Most discussions about using international institutions to address climate change focus narrowly on the work of the United Nations Framework Convention on Climate Change. However, many other international institutions also have a significant role to play in mitigating and adapting to the effects of climate change. This paper examines the existing climate-related efforts and capabilities, as well as the future potential, of a variety of international institutions, including those that deal with environment, energy, and economics. While there are still major shortfalls, the paper argues that there is significant existing institutional capacity to draw from in addressing climate change.
Speaker: M. Granger Morgan Presider: Ruth Greenspan Bell
As the international community continues to work toward emissions reductions, some climate scientists are turning to the concept of geoengineering-the deliberate manipulation of the Earth's climate-to offset the effects of climate change. The concept, however, raises scientific, political, and ethical questions. Join M. Granger Morgan and John D. Steinbruner to discuss the development of an international framework for geoengineering and the implications of these technologies for U.S. foreign policy.
Environmental economist Robert Stavins says Obama's energy plan is designed to make a climate bill more politically feasible, but he points out energy policy and climate policy often have different goals. Without cap-and-trade, it will be hard to meet the country's Copenhagen target, he notes.
Speakers: Senator Mark Begich and Senator Lisa Murkowski Presider: Scott G. Borgerson
Senator Mark Begich (D-Ak) and Senator Lisa Murkowski (R-Ak) speak to the Council on public and private strategies for adapting to climate change in Arctic Alaska. Scott G. Borgerson, visiting fellow for Ocean Governance at the Council, presides.
Jagdish Bhagwati says that in a new climate change protocol rich countries must accept a tort liability for past emissions. All countries should accept liability for current emissions, although grace periods could be granted to developing countries.
Despite lingering uncertainty about the outcome of Copenhagen's climate negotiations, there are signs that carbon markets will continue to make gains, says World Bank carbon finance expert Joelle Chassard.
The Economist offers two explanations for the failure of carbon markets to take off. One is that the markets had already priced in the likelihood of seeing neither a deal in Copenhagen nor a cap-and-trade bill on Barack Obama's desk. Another is that their long-term prospects remain reasonable, if humble.
Authors: Paula J. Dobriansky and Vaughan C. Turekian
This Belfer Center publication stresses the importance of linking the efforts of governments, the private sector, and nongovernmental organizations to combat climate change. It provides a concise overview of international initiatives, multilateral groups' efforts, and various partnerships and offers insights on how to move forward.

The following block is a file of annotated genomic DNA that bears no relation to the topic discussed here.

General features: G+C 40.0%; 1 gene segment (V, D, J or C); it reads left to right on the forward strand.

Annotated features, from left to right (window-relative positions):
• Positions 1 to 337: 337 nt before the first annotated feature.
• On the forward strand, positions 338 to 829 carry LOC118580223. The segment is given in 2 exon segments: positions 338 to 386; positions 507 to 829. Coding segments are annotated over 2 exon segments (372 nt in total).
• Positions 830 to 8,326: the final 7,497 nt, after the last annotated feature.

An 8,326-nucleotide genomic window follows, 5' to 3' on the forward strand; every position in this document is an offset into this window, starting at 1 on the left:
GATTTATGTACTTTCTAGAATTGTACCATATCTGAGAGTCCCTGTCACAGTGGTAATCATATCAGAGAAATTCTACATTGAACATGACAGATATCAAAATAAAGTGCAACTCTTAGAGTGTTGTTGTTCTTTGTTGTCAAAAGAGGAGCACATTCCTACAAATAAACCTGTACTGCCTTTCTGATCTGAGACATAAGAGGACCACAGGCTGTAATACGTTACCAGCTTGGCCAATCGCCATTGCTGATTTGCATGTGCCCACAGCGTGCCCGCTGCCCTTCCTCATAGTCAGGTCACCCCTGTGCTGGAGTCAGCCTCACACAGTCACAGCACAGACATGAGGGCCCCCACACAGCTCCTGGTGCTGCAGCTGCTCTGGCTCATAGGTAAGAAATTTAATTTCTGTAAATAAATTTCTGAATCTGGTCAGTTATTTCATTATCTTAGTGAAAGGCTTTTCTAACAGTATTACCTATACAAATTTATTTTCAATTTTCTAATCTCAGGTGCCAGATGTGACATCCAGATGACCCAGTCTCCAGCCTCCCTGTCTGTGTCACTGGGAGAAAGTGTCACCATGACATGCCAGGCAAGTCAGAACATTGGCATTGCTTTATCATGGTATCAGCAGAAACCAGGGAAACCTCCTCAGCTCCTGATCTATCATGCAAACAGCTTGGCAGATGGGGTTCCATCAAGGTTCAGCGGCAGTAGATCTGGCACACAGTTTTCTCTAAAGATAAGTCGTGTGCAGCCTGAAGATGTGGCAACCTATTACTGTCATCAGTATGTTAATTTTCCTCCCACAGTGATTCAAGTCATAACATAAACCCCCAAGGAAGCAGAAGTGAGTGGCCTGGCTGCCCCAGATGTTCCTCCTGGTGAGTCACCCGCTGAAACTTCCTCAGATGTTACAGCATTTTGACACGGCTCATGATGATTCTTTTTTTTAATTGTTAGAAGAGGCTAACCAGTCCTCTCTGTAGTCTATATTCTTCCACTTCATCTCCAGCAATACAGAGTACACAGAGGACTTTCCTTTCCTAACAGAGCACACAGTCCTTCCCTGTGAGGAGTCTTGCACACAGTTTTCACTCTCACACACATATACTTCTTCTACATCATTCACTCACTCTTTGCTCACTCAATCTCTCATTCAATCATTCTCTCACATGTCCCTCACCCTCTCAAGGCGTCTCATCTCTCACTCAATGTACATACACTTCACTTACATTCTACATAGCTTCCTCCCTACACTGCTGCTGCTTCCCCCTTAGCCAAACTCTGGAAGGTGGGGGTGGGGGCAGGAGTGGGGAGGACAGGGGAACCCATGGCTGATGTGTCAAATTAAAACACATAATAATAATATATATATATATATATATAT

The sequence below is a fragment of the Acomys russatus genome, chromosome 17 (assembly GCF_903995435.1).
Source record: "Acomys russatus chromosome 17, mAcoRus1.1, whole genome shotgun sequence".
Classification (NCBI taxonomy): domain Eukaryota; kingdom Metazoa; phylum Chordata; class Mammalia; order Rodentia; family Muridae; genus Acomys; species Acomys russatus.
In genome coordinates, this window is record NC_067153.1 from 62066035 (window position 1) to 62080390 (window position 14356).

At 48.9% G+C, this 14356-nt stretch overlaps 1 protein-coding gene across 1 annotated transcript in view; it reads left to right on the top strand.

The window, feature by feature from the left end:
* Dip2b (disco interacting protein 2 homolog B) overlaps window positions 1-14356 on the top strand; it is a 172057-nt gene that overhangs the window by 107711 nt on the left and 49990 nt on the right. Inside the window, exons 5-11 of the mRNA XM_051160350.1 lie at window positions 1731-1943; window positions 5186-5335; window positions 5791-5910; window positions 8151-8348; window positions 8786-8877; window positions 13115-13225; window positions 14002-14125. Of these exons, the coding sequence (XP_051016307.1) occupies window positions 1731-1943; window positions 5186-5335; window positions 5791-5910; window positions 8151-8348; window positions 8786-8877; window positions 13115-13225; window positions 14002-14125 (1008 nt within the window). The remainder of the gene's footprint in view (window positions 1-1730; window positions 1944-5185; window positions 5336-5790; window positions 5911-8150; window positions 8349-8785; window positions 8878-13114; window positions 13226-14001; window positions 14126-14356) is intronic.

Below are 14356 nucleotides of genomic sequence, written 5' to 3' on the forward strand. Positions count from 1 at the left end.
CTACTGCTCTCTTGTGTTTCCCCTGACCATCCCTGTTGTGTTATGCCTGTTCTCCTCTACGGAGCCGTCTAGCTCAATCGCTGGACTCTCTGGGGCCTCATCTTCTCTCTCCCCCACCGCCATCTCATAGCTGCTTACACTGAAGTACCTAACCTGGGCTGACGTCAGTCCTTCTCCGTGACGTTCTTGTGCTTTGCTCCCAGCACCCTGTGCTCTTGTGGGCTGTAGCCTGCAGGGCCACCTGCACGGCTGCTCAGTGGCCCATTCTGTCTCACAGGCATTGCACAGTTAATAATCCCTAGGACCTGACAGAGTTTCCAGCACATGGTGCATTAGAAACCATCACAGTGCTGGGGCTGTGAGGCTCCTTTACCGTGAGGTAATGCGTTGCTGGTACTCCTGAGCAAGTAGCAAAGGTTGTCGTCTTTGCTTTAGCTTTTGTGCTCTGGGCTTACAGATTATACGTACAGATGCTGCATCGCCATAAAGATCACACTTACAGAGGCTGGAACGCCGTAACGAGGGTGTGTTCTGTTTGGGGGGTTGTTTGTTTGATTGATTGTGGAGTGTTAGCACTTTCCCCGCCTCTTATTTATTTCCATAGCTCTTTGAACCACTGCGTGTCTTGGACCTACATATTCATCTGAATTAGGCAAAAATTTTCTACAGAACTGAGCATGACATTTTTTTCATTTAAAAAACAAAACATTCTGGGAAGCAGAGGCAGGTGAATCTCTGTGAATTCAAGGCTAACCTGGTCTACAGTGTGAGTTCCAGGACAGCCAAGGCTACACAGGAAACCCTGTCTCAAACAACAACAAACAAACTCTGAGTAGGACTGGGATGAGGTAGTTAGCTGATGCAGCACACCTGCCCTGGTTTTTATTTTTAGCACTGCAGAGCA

Listen to CFR's Michael A. Levi discuss the Copenhagen Accord and the implications of last month's UN Climate Change Conference in Copenhagen, Denmark, as part of CFR's Religion and Foreign Policy Conference Call series.
This publication from Harvard University’s Belfer Center addresses the challenges in reaching an effective international climate agreement, particularly the cost and uncertainty associated with renegotiating commitments, and offers several suggestions for improving the effectiveness of international climate agreements.
The Council on Foreign Relations' David Rockefeller Studies Program—CFR's "think tank"—is home to more than seventy full-time, adjunct, and visiting scholars and practitioners (called "fellows"). Their expertise covers the world's major regions as well as the critical issues shaping today's global agenda. Download the printable CFR Experts Guide.
Campbell evaluates the implications of the Boko Haram insurgency and recommends that the United States support Nigerian efforts to address the drivers of Boko Haram, such as poverty and corruption, and to foster stronger ties with Nigerian civil society.
Koblentz argues that the United States should work with other nuclear-armed states to manage threats to nuclear stability in the near term and establish processes for multilateral arms control efforts over the longer term.
The authors argue that it is essential to begin working now to expand and establish rules and norms governing armed drones, thereby creating standards of behavior that other countries will be more likely to follow.
Learn more about CFR’s mission and its work over the past year in the 2014 Annual Report. The Annual Report spotlights new initiatives, high-profile events, and authoritative scholarship from CFR experts, and includes a message from CFR President Richard N. Haass. Read and download »